So far, the views of the One True Sun King of Antipodea remain unclear. Though anyone who has watched the hit HBO series (available through all BSkyB-approved outlets) knows this one is going to end in a bloody mess, with a twist or two along the way…
Paul Mason has been left humiliated after press regulator IPSO dismissed his complaint against The Sun over that famous candid recording at Labour conference. Mason ran to the watchdog after a young freelance reporter overheard him in a Liverpool restaurant loudly discussing his real views on Jeremy Corbyn. Unfortunately for Mason, that young reporter caught him on tape…
“Corbyn doesn’t appeal to the mainstream working class vote. It’s to do with a cultural thing about London. Corbyn goes to England on a bike and cycles round. Working class people go to a leader. He has no cultural references to the way they live.”
On publication Mason exploded on Twitter, ranting about the “scab newspaper” that had ruined his Corbynista street cred. The leather-jacketed lefty lodged a complaint with IPSO, forcing a five month probe. Today, Guido can finally report their findings. IPSO has ruled entirely in favour of the young reporter and entirely against Mason.
IPSO found there was no breach of Clause 10 (preventing journalists from using clandestine devices).
“The images of the complainant were obtained by the use of a mobile phone camera… the photographer had not used a hidden camera, or engaged in subterfuge, to obtain the material.”
IPSO found there was no breach of Clause 2 (right to privacy).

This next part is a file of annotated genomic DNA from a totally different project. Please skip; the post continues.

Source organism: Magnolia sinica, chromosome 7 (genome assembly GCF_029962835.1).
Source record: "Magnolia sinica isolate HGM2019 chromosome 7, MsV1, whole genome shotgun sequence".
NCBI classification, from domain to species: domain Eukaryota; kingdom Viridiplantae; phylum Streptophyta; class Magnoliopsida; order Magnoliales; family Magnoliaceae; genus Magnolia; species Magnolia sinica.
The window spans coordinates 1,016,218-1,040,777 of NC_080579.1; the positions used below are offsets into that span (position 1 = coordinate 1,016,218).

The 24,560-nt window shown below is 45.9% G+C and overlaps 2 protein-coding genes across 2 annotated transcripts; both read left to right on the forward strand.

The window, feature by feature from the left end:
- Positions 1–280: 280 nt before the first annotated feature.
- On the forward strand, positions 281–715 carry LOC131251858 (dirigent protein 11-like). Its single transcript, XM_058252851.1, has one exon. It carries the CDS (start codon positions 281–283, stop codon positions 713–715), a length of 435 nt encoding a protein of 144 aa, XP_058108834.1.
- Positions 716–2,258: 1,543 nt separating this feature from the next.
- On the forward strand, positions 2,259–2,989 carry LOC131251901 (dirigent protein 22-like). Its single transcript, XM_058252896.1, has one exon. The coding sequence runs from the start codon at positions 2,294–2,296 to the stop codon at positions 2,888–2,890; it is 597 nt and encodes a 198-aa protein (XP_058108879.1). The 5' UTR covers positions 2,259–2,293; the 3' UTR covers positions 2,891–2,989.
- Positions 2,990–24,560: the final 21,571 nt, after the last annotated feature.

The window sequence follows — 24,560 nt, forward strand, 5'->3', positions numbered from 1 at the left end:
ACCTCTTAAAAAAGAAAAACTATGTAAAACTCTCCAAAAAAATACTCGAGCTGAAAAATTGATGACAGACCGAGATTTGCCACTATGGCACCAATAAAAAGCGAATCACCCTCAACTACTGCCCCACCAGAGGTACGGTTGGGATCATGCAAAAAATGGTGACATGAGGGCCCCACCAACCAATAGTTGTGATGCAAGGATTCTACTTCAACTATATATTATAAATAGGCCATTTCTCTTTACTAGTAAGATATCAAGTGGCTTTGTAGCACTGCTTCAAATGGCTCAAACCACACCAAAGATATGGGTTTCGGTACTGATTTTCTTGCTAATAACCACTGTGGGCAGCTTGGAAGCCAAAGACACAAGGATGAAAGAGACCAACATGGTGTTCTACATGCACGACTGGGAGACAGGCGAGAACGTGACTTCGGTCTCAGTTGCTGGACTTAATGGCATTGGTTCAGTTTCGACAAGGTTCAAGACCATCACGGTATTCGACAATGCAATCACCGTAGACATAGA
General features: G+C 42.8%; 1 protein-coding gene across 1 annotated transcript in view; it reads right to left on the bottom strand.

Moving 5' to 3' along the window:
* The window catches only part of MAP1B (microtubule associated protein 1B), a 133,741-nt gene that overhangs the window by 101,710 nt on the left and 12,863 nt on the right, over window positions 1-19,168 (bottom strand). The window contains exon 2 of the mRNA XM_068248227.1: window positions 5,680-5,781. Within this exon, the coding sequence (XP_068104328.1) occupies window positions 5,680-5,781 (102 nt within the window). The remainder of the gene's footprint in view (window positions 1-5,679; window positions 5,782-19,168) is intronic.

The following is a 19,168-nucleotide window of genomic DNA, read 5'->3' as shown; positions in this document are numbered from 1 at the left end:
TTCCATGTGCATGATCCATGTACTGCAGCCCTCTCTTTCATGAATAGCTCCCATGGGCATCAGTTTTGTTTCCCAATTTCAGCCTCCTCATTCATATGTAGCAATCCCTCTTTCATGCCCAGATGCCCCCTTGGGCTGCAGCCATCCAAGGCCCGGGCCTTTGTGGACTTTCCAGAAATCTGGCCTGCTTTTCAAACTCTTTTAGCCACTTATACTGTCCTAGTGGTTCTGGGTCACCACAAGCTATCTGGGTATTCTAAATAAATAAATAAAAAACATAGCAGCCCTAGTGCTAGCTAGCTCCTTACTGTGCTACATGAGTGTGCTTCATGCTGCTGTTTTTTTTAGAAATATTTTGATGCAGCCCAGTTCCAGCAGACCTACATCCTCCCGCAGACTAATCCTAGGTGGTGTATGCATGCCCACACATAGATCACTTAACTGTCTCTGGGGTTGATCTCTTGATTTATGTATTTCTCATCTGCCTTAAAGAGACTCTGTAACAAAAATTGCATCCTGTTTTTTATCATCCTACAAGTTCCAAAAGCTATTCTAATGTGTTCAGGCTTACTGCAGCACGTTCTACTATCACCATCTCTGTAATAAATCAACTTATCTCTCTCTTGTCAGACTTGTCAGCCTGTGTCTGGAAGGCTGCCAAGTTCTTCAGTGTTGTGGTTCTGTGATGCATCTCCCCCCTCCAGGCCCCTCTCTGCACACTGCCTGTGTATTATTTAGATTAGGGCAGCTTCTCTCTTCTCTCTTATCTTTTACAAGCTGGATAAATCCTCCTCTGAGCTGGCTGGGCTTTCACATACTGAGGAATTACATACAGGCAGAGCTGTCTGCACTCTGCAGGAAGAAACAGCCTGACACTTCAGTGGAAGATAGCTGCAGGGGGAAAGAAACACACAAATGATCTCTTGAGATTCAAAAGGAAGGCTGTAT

“The complainant, a political commentator, had been discussing politics with a professional contact, and had not spoken about personal or private matters…The publication of the conversation did not represent an intrusion into the complainant’s private life… The complaint was not upheld.”
Guido can now reveal that during IPSO’s investigation:
- Mason claimed the young reporter involved “specialised” in undercover and covert work. Untrue.
- Mason claimed the restaurant where the recording was made was planted with clandestine devices. Untrue.
- Mason claimed the pictures which accompanied the story were taken by a pinhole camera. Untrue.
- Mason claimed the young reporter had broken the editor’s code. Untrue.
These claims from Mason were the angry fantasies of an embarrassed, hypocritical old hack who should have known better than to complain. The truth, Guido can reveal, is that Mason’s unguarded bombast was easily picked up on an iPhone held by a young reporter who simply fancied fried chicken for his lunch. That young reporter did not specialise in undercover work, he was a budding political journalist. He did not plant recording devices around the restaurant, Mason was yakking so loudly that his criticisms of Corbyn could easily be heard by the young reporter and recorded on his iPhone. How does Guido know all this? He hired that reporter…
Nick Clegg has finally admitted a “grumpy” Queen Elizabeth did attack the EU over a lunch with him, a vindicated Sun reports today. The paper quotes Kevin Maguire’s New Statesman column which disclosed:
“Nick Clegg, who was also at the infamous 2011 Windsor Castle lunch, maintains that Her Majesty was merely grumpy about Europe and regretted the eclipse of the Commonwealth”.
Clegg took to Twitter last night to deny this new line: “I didn’t speak to Maguire and I didn’t tell friends Queen was grumpy.” The Sun‘s political editor Tom Newton Dunn asked why Clegg’s spokesman refused to make that denial on the record, to which Clegg did not reply. Clegg has changed his tune over the paper’s bombshell “Queen Backs Brexit” splash. When the story first broke he said he had “no recollection” of the royal conversation.
Newton Dunn says Clegg later hardened his line at the behest of Cameron spinners to claim the story was “nonsense” and “not true“. Now the New Statesman reports he has admitted to friends the Queen did criticise Europe after all, but he denies it. Coincidentally Maguire’s column also names one Bill Newton Dunn, a former LibDem MEP, as being present at the infamous royal lunch…